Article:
MBC DIetitian Blog

Leafy Greens with Michigan Beans

Leafy Greens with Michigan Beans

  The warm weather is finally here and after a particularly long winter I am looking forward to being outdoors to enjoy some fellowship and food with family and friends. My deck and patio are anxious for company! As I think about planning summer menus, I love to take advantage of the local fruits and veggies that will be available at farmers markets and my grocery store. I’m also looking for oven-free recipe options that have nourishing ingredients and minimal prep time. I don’t want to spend a lot of time in a hot kitchen and my go-to recipes need to provide nutrients that help keep my family healthy and well. That what makes fresh leafy greens and Michigan Beans such a perfect combination.

Leafy Greens – Nutrition and Selection:

Fresh greens can be picked up at the local farmer’s market, or you can find a variety of recipe-ready bagged greens and salad kits at your local supermarket. And consuming more leafy greens can play a big role in improving health. They are very low in calories but high in many nutrients. Salad consumption, in particular, helps people eat more veggies which is important for everyone. Check out this handy guide to discover the nutrition facts for a variety of leafy greens.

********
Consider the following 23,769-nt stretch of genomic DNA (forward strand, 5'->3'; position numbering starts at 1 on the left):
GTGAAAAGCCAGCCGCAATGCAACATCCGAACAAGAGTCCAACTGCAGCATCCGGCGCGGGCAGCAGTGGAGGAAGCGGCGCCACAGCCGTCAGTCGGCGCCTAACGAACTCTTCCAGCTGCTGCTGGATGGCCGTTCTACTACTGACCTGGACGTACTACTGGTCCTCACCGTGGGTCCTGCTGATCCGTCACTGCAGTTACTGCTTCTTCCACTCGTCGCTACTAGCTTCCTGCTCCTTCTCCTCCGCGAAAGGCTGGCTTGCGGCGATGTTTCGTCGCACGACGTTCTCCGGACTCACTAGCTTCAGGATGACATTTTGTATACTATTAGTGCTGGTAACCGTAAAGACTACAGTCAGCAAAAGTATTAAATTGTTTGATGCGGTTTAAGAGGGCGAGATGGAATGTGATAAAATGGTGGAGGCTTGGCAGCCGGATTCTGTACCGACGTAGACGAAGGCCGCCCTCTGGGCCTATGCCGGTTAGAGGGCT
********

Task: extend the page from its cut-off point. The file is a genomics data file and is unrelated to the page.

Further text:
When it comes to choosing the freshest and tastiest greens use your senses and look for fresh lettuce, spinach, and other leafy greens that have crisp leaves. Avoid those that are wilted or slimy. You can also get information on what’s in season by asking local farmers or produce department experts. When purchasing bagged salad greens or salad kits check the sell dates and don’t over buy salad greens, even if they are at a great price. According to the USDA Foodkeeper app, for freshness and quality, leafy greens should be consumed with in a range of 3 days to 2 weeks if refrigerated from the date of purchase. The length of time will depend on the type of greens. Avoid spoilage and food waste by buying only what you can consume in the next week or so.    

Michigan Beans – Nutrition and Selection:

Michigan Beans make a delicious and naturally nutritious addition to summer salads. The U.S. Dietary Guidelines for Americans recommends eating about 3 cups of legumes, including beans, per week. Adding Michigan Beans to salads is a great way to meet this goal! All types of beans including black, navy, red, pinto, cranberry, and kidney beans are good sources of plant-based protein and excellent sources of fiber. They are also good sources of potassium and other important nutrients.

Canned beans are a great pantry staple for easy meal prep. Keep a variety of options on hand and if sodium is a concern, look for varieties that have reduced or no sodium. And remember, rinsing and draining canned beans removes about 40% of the sodium. It’s also very easy to cook dried edible Michigan Beans. If you have a pressure cooker, like an Instant Pot, you can cook up a batch and refrigerate or freeze them for multiple meals. Click here for a video showing the simple steps for cooking beans in an Instant Pot.